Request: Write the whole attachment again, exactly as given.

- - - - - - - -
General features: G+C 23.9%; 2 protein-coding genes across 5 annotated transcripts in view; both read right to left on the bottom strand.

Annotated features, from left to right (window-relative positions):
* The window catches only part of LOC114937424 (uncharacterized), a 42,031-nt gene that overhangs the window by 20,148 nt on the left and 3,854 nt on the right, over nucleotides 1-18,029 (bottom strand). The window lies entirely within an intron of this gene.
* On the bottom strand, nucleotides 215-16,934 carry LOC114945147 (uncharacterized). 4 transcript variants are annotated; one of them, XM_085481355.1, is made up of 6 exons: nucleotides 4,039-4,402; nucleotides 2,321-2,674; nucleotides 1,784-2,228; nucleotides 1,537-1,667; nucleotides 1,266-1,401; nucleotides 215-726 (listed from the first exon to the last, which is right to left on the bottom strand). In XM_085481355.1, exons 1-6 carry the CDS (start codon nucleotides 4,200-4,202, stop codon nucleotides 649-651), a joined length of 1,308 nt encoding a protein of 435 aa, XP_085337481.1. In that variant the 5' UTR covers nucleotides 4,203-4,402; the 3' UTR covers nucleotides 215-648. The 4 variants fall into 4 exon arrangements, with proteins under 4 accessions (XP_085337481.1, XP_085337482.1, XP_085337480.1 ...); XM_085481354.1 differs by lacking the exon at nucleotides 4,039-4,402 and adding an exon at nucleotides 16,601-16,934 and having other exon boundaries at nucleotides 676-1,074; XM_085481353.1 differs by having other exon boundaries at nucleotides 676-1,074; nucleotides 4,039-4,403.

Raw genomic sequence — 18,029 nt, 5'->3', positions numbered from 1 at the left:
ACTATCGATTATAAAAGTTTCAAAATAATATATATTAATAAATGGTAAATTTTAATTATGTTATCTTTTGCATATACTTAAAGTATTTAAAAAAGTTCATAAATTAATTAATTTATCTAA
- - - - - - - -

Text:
General features: G+C 23.9%; 2 protein-coding genes across 5 annotated transcripts in view; both read right to left on the bottom strand.

Annotated features, from left to right (window-relative positions):
* The window catches only part of LOC114937424 (uncharacterized), a 42,031-nt gene that overhangs the window by 20,148 nt on the left and 3,854 nt on the right, over nucleotides 1-18,029 (bottom strand). The window lies entirely within an intron of this gene.
* On the bottom strand, nucleotides 215-16,934 carry LOC114945147 (uncharacterized). 4 transcript variants are annotated; one of them, XM_085481355.1, is made up of 6 exons: nucleotides 4,039-4,402; nucleotides 2,321-2,674; nucleotides 1,784-2,228; nucleotides 1,537-1,667; nucleotides 1,266-1,401; nucleotides 215-726 (listed from the first exon to the last, which is right to left on the bottom strand). In XM_085481355.1, exons 1-6 carry the CDS (start codon nucleotides 4,200-4,202, stop codon nucleotides 649-651), a joined length of 1,308 nt encoding a protein of 435 aa, XP_085337481.1. In that variant the 5' UTR covers nucleotides 4,203-4,402; the 3' UTR covers nucleotides 215-648. The 4 variants fall into 4 exon arrangements, with proteins under 4 accessions (XP_085337481.1, XP_085337482.1, XP_085337480.1 ...); XM_085481354.1 differs by lacking the exon at nucleotides 4,039-4,402 and adding an exon at nucleotides 16,601-16,934 and having other exon boundaries at nucleotides 676-1,074; XM_085481353.1 differs by having other exon boundaries at nucleotides 676-1,074; nucleotides 4,039-4,403.

Raw genomic sequence — 18,029 nt, 5'->3', positions numbered from 1 at the left:
ACTATCGATTATAAAAGTTTCAAAATAATATATATTAATAAATGGTAAATTTTAATTATGTTATCTTTTGCATATACTTAAAGTATTTAAAAAAGTTCATAAATTAATTAATTTATCTAA